White Mulberry : Introduction

A Weeping White Mulberry<br />
growing on the Union County College campus in Cranford, NJ.

A Weeping White Mulberry. Union County College.

One of the first greetings to the Outing Club is not the bright yellow “OPEN” sign. Instead, the subtle White Mulberry tree along the side of Pearl Street greets you a few feet away. During the fall and winter months, it becomes even more inconspicuous as it loses its vibrant and multifarious array of leaves. Who would have guessed that these glossy and seemingly tattered leaves have incredible value for the silk industry?

Come late summer, the drooping ripe berries may resemble frog eggs or a cluster of maggots. Although they aren’t poisonous, they do not appear delectable and are in fact quite bland. The Mulberry is a tree that is widely used in America’s culture as a common street name, but is underappreciated. Its true biological and cultural impact is not wholly understood. Its humble but visually satisfying presence has allowed it to remain on campus and in our gardens. The immense possibilities that the tree could contribute, ranging from medicinal uses to economic ones, are vast.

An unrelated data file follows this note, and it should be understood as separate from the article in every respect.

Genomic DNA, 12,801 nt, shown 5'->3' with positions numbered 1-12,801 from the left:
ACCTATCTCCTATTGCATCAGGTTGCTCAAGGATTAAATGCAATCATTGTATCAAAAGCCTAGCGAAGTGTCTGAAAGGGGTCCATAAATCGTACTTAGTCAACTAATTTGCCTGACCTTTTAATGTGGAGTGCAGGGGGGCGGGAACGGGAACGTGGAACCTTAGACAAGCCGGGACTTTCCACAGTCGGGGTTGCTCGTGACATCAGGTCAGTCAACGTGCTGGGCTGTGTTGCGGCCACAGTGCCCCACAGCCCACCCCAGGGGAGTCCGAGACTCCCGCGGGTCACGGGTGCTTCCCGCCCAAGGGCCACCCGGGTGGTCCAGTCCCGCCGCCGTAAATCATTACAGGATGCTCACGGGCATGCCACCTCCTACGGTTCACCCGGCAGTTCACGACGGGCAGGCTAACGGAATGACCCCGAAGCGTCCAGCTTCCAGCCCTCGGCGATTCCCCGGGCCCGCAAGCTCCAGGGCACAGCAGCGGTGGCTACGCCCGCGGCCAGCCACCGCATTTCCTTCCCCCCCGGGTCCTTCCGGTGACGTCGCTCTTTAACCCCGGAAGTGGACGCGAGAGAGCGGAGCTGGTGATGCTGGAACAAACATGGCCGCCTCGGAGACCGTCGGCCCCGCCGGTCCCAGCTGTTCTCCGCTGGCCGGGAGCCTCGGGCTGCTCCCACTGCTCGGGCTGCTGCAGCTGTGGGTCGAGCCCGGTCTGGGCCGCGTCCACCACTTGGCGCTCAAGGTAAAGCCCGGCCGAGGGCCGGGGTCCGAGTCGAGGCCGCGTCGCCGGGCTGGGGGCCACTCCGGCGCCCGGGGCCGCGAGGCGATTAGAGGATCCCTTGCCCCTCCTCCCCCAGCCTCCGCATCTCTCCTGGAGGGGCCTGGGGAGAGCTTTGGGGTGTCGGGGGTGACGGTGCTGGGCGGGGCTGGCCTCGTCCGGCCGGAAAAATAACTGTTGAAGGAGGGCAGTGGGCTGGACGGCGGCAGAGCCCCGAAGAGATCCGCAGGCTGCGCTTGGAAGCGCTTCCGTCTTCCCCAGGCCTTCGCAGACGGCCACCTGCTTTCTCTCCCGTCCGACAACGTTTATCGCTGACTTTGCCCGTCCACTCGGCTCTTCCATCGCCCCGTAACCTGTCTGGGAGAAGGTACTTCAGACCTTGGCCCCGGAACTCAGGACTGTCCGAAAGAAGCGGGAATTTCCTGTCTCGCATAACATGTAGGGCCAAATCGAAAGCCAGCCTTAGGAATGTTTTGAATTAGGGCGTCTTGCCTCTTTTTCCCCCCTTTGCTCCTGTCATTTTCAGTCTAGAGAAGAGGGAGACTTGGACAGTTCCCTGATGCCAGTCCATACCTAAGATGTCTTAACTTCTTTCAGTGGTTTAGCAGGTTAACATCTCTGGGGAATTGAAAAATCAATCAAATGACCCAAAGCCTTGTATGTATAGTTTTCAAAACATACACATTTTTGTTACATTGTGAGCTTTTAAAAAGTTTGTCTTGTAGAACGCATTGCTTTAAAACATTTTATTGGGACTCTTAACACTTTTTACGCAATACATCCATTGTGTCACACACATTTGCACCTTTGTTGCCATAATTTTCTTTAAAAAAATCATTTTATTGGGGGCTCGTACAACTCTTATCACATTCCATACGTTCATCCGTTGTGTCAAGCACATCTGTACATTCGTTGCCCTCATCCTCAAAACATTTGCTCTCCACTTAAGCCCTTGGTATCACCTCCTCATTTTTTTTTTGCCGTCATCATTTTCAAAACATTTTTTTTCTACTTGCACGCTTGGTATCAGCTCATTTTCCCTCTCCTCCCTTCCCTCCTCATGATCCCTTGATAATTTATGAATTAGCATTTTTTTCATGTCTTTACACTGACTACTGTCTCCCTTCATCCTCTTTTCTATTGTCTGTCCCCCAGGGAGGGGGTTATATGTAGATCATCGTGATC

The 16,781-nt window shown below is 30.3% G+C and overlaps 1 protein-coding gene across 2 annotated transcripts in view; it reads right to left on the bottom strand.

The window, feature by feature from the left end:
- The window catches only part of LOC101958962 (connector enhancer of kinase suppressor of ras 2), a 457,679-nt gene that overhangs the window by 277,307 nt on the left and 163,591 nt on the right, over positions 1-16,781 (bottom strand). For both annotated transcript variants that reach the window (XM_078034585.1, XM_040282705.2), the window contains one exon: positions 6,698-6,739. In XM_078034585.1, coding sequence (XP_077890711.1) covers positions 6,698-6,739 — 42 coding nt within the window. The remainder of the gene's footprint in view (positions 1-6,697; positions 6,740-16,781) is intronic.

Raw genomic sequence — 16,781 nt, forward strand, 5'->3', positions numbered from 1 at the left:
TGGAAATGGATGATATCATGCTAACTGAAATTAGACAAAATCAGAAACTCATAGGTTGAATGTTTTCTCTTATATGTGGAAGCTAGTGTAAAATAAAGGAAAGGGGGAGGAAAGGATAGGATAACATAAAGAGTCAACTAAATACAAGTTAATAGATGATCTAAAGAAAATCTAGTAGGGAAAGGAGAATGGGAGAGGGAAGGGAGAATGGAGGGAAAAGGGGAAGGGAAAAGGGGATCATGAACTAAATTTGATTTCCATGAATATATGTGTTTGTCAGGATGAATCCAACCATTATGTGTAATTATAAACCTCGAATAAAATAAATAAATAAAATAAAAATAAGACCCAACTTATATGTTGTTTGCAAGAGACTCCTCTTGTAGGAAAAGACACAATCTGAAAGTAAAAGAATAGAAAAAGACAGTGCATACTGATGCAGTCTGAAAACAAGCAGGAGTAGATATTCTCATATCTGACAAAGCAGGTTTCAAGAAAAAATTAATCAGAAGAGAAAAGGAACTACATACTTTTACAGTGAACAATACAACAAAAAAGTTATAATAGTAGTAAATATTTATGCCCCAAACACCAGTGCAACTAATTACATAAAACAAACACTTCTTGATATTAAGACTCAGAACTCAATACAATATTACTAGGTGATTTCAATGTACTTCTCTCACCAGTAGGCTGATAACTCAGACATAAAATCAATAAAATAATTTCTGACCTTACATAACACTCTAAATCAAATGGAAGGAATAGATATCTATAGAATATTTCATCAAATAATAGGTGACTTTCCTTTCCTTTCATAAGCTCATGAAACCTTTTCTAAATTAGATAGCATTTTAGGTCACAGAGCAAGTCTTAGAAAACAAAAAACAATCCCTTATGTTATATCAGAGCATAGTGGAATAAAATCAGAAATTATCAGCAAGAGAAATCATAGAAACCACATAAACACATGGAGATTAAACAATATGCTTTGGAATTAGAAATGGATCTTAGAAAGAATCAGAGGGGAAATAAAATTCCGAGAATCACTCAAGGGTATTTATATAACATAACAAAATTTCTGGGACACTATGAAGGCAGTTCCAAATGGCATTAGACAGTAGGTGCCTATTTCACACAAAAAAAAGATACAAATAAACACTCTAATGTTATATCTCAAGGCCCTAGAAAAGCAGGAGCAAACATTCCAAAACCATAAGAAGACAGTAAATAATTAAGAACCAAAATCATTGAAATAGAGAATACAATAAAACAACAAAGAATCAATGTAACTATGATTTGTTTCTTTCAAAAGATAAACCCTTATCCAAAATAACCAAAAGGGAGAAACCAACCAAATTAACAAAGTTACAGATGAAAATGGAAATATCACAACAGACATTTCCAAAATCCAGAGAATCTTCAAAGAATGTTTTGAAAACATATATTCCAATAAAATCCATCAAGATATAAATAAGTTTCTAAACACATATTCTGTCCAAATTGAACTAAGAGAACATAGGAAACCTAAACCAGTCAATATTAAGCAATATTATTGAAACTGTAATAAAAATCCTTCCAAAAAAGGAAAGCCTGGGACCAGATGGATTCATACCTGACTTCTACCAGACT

A poet, Dan Beachy was so inspired by the White Mulberry and its use in the silk industry that he wrote numerous poems, weaving references of the silkworm and the Mulberry tree into one of his complete works. Here is an excerpt from his poem, “earthliness is my book multi”, within his book Mulberry.

“a leaf grown infinite is the universe

dark but thin edible but no jaw

splits the leaf through the leaf splits

a first word divides in two

the universe and each thought

uttered already the voice atomic”


(Beachy-Quick, 2006)